Nokia takes aim at the enterprise
Users are demanding more from their regular phones and smartphones, and market competition is driving innovation. We look at how current market leader Nokia is trying to tackle the fickle business market for its products.
The world's largest mobile phone company knows how to put on a show. Nokia is not only the leading mobile brand, but it is almost certainly the only vendor with its own house band.
The music is rather heavy on Robbie Williams covers, although this did not seem to bother the 2,300 Nokia developers and business partners in Amsterdam this week for the Nokia World conference. And Mr Williams' chorus line, "Let me entertain you", is a good approximation for much of Nokia's strategy.
Chief executive Olli-Pekka Kallasvuo used his keynote speech at the event to point out that Nokia is now competing as much with MP3 player manufactures, such as Apple, and digital camera makers, such as Canon, as with other mobile phone companies.
Kallasvuo, who took over as chief executive from Jorma Ollila in June this year, points out that Nokia is the world's largest maker of MP3 players, and that the company has been shipping music player and FM radio technology in its handsets since 1999.
Doing so makes business sense for Nokia, because by the company's own estimates handset upgrades account for 65 per cent of mobile sales. This is expected to rise to 80 per cent by 2010. Many consumers will pay for a better, more feature-rich handset.
Whether business users pay much heed to features such as better music players or better camera functions is open to question, however. But part of Nokia's strategy is to segment the market, and to develop devices specifically targeted at each user group.
Nokia unveiled no new business devices this week, with consumer devices once more in the limelight. However, for enterprise mobile users who need stability in their upgrade cycles, this might not be a bad thing.
The manufacturer's current E Series business phones are gaining significant ground among enterprise users.
Meeting the UK demand
The E Series includes conventional "candy bar" phones such as the E50, the BlackBerry-style E61 and the innovative E70, with a folding out QWERTY keyboard. "The appeal of the range includes the choice of form factors, as well as voice quality, battery life and the range of email applications we support," says Mary McDowell, general manager of Nokia's Enterprise division.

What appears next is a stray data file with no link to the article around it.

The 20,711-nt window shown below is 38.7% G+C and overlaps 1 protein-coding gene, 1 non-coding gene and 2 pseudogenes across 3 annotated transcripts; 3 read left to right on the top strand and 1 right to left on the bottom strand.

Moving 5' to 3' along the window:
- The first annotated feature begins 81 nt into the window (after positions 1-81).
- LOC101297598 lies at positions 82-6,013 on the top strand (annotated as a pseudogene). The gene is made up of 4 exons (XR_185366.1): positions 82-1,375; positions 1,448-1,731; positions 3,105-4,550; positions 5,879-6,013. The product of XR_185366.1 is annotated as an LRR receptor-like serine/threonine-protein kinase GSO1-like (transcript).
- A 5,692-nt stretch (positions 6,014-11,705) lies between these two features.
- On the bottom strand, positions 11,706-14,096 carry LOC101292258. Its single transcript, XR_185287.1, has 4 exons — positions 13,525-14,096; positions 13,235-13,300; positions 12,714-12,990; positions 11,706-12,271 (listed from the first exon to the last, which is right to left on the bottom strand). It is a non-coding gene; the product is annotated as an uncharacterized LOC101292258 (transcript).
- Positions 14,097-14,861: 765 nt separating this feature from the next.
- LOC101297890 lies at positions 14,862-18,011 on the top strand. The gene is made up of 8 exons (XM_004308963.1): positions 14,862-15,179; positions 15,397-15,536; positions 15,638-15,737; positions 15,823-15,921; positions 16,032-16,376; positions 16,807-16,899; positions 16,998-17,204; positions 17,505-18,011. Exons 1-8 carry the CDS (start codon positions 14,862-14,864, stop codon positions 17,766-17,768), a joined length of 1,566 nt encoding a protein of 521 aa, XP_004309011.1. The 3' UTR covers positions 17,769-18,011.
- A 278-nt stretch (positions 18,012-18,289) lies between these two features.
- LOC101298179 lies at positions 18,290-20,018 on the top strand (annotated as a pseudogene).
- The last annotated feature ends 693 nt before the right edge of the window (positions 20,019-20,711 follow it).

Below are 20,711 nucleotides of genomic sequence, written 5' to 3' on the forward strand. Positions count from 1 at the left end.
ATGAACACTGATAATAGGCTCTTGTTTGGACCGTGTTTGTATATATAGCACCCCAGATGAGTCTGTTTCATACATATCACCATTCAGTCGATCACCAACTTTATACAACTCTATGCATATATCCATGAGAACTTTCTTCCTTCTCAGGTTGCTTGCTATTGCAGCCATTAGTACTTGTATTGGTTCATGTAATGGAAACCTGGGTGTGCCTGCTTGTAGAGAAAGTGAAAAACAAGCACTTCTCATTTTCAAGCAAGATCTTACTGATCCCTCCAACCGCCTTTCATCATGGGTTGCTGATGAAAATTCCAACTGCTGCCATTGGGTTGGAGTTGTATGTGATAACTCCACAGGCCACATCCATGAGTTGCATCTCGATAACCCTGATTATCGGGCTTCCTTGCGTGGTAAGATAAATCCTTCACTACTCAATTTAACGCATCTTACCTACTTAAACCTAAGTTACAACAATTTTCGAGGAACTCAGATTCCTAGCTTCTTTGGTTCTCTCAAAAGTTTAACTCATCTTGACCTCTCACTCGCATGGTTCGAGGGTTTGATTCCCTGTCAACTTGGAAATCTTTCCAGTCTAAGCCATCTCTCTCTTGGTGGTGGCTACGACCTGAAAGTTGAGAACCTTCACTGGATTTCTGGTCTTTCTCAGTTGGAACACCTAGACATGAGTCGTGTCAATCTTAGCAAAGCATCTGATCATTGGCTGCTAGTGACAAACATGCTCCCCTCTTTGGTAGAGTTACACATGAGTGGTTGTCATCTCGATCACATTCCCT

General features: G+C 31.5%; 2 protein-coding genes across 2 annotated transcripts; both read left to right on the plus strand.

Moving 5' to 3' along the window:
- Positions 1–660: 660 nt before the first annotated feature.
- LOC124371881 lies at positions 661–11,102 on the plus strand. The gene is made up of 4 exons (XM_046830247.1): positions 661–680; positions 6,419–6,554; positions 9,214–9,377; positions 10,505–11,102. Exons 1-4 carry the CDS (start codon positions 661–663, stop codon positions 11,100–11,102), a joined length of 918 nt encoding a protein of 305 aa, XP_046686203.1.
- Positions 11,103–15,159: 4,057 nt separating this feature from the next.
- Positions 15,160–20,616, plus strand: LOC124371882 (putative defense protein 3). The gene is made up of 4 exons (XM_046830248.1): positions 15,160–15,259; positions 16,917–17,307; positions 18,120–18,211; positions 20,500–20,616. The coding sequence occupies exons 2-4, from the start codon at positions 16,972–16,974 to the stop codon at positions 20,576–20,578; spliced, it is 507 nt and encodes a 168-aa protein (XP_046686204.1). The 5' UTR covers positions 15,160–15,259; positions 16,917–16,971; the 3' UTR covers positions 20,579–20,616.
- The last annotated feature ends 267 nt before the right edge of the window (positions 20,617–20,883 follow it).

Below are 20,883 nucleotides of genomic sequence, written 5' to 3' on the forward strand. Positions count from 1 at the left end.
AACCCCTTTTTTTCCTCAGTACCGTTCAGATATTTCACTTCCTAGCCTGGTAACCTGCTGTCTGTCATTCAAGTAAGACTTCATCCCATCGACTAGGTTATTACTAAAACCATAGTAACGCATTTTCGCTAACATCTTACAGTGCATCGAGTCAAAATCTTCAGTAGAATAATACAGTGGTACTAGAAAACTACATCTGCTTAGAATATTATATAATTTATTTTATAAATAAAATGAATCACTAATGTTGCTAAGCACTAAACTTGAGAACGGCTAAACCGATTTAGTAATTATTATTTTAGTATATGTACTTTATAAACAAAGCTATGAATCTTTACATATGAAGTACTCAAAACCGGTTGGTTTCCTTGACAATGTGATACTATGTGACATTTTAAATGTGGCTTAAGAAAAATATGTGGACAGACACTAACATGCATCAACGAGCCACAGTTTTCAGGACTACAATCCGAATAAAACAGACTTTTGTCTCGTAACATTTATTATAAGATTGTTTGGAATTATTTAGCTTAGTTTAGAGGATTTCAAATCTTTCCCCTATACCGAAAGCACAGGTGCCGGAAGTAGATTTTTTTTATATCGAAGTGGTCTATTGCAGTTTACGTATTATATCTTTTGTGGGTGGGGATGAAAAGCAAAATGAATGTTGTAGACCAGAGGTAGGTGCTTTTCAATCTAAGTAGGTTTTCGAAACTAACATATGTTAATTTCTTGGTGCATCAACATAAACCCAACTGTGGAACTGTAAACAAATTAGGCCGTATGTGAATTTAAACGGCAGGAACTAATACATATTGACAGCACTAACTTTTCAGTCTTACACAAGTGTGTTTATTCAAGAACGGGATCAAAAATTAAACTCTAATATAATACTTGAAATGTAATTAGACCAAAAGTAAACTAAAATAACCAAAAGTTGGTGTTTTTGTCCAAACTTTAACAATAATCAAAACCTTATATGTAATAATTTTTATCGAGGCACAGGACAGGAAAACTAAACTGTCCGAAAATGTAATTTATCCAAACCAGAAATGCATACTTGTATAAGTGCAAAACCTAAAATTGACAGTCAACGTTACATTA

Nokia is also hoping that consistency across the range will appeal to business users and to IT managers. E Series handsets are standardised around QVGA screens, for example, making it easier to write applications for the devices. The E Series phones all run the Series 60 operating system, Nokia's version of Symbian.
Nokia is working on updates to its older, Communicator handsets that will move these devices on to Series 60 as well. In addition, handsets are being equipped with voice over IP software, allowing calls over wireless LANs, as well as with software for office phone systems from Avaya and Alcatel that allows phones such as the E61 to work as cellular "extensions" to the PBX. Such software is also being developed for Cisco equipment.
Standardising the software platform
Research carried out among European CIOs by Nokia found that 40 per cent were looking at "mobilising" their PBX systems. The cost savings on calls, as well as productivity benefits, are significant according to the vendor.
A government department in Spain that has 80 staff using Nokia handsets connected to the PBX instead of separate desk and mobile phones is saving euro8,000 to 9,000 a month, says Ruano Toivonen, Nokia's director of product marketing for enterprise voice solutions. Typically, companies can expect to save between 18 and 28 per cent on telephony costs.
Nokia still has work to do, however, to convince companies that it is as serious about the business market as it is about selling to consumers.
One issue it needs to address is the attitude of operators to its products: the full Nokia range of business phones is not available through every operator in the UK, for example.
If an operator does not stock the right phones, IT managers will have to justify the higher cost of buying SIM-free devices. This could be hard to do when phones with at least nominally similar functions are available with heavy subsidies from other manufacturers.
Mobile VoIP services and connectivity
Nokia already sells a version of the E61 in the US minus its Wi-Fi connection, apparently due to pressure from mobile phone network operators fearing competition and lost revenue from VoIP and low-cost third-party Wi-Fi networks.
The company will also need to speed its development work with Cisco and quite probably, develop compatibility for its phones with Nortel equipment. But the biggest challenge will be to sell its vision for enterprise communications - which is still heavily hardware centric - in as market where software is increasingly important.
That will put Nokia into even more direct competition with Microsoft that, in addition to developing its Windows Mobile operating system, is pushing its Real Time Collaboration server and VoIP solutions in the enterprise market, in part in conjunction with Nortel.
Olli-Pekka Kallasvuo said this week that one of Nokia's objectives is to achieve scale. But gaining the scale needed to take on Microsoft in the enterprise will not be easy, even for a company that has already sold 850m phones.
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